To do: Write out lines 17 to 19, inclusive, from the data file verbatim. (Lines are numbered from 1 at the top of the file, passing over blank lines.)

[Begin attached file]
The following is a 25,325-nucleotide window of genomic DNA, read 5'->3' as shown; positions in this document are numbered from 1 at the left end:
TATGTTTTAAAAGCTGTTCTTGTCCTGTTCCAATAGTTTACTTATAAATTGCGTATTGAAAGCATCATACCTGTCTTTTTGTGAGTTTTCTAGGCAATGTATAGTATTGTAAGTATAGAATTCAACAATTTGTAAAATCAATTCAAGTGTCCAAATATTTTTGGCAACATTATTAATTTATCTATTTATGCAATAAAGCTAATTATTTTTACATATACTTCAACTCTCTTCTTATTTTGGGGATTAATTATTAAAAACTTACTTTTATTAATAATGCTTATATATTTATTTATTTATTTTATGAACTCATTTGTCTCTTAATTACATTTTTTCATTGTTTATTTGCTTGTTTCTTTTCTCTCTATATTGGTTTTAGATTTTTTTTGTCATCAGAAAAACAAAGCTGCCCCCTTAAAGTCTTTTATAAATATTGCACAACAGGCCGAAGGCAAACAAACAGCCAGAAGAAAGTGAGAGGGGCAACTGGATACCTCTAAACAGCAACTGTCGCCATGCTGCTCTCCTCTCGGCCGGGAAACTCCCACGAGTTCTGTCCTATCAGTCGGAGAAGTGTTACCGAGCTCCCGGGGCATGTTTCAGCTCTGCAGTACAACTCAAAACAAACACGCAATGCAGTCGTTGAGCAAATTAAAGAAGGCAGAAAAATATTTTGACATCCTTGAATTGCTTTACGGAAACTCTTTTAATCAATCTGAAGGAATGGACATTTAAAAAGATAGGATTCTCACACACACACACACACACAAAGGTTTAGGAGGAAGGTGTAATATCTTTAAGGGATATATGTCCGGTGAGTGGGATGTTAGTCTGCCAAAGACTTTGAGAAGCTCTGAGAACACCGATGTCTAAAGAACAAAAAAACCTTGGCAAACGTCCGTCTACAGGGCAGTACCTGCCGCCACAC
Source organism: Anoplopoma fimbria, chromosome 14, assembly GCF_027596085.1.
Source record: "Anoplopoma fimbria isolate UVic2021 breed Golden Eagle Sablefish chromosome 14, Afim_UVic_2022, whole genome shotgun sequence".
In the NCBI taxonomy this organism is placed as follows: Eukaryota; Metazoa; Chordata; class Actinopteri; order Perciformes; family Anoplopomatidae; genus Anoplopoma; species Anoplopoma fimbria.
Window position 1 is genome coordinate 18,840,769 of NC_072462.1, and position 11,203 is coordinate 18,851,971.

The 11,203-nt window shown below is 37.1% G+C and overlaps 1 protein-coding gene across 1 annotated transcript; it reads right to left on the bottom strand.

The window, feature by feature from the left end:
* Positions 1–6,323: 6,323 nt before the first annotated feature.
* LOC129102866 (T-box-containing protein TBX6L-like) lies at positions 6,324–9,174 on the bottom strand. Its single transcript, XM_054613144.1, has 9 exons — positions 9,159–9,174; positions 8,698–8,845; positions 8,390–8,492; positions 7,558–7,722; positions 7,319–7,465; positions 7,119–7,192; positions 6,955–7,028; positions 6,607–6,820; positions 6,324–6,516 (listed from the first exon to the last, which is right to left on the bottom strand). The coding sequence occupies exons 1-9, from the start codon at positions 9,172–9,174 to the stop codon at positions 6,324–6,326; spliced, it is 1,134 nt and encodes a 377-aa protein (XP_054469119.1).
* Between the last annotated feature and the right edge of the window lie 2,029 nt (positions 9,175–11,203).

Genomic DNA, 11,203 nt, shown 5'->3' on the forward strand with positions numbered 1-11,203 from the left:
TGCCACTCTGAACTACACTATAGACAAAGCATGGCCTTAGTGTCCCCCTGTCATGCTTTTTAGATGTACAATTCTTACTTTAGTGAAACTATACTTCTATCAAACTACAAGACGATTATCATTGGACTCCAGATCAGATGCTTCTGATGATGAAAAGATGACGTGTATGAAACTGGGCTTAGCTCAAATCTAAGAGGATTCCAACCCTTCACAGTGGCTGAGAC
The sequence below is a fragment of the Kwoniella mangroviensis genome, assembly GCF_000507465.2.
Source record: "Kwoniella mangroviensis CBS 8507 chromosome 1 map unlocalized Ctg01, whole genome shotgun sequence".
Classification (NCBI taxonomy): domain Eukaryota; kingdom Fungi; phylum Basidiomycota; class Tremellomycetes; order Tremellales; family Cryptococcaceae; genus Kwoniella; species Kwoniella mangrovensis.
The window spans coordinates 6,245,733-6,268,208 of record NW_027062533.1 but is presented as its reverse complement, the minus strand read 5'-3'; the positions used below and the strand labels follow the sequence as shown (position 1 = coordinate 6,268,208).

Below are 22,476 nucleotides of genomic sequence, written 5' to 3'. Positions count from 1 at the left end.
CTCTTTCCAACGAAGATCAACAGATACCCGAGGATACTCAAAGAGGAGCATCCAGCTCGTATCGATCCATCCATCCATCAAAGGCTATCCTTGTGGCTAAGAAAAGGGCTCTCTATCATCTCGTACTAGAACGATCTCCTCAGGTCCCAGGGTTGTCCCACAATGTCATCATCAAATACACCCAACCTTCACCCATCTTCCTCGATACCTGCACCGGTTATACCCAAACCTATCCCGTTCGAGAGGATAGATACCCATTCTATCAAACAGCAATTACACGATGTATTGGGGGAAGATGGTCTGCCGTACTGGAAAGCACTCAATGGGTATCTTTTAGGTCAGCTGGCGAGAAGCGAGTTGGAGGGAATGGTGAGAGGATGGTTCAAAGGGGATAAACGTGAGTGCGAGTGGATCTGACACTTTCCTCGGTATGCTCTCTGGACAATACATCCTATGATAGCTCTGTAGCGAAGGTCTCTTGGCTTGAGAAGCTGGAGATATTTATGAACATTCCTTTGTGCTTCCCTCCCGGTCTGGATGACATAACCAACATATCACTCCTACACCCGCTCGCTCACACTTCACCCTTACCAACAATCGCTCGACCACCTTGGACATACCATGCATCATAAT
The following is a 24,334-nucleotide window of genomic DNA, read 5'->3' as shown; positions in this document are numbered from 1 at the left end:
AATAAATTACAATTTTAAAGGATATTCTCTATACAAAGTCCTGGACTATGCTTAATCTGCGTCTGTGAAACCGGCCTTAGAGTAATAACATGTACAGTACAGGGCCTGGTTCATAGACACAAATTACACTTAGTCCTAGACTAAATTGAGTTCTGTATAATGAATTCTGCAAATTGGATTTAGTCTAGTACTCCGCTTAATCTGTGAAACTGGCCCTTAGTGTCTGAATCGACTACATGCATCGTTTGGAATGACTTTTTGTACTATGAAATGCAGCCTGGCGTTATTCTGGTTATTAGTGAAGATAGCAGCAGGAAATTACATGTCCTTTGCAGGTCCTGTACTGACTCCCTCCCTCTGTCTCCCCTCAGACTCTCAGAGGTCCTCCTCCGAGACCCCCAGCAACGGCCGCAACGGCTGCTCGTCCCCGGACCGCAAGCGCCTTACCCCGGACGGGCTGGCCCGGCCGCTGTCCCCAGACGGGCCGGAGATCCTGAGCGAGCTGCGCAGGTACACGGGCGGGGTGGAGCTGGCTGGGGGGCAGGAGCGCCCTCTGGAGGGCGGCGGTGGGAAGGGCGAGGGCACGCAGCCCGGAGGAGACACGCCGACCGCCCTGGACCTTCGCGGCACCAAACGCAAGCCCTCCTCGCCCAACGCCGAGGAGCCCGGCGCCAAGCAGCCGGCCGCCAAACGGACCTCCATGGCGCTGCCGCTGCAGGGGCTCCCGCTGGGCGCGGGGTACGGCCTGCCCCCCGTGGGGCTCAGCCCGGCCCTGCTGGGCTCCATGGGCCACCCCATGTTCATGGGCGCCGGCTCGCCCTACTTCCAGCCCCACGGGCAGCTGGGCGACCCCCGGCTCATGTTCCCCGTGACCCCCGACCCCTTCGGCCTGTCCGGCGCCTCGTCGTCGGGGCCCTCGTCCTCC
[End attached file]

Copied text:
The window spans coordinates 6,245,733-6,268,208 of record NW_027062533.1 but is presented as its reverse complement, the minus strand read 5'-3'; the positions used below and the strand labels follow the sequence as shown (position 1 = coordinate 6,268,208).

Below are 22,476 nucleotides of genomic sequence, written 5' to 3'. Positions count from 1 at the left end.
CTCTTTCCAACGAAGATCAACAGATACCCGAGGATACTCAAAGAGGAGCATCCAGCTCGTATCGATCCATCCATCCATCAAAGGCTATCCTTGTGGCTAAGAAAAGGGCTCTCTATCATCTCGTACTAGAACGATCTCCTCAGGTCCCAGGGTTGTCCCACAATGTCATCATCAAATACACCCAACCTTCACCCATCTTCCTCGATACCTGCACCGGTTATACCCAAACCTATCCCGTTCGAGAGGATAGATACCCATTCTATCAAACAGCAATTACACGATGTATTGGGGGAAGATGGTCTGCCGTACTGGAAAGCACTCAATGGGTATCTTTTAGGTCAGCTGGCGAGAAGCGAGTTGGAGGGAATGGTGAGAGGATGGTTCAAAGGGGATAAACGTGAGTGCGAGTGGATCTGACACTTTCCTCGGTATGCTCTCTGGACAATACATCCTATGATAGCTCTGTAGCGAAGGTCTCTTGGCTTGAGAAGCTGGAGATATTTATGAACATTCCTTTGTGCTTCCCTCCCGGTCTGGATGACATAACCAACATATCACTCCTACACCCGCTCGCTCACACTTCACCCTTACCAACAATCGCTCGACCACCTTGGACATACCATGCATCATAAT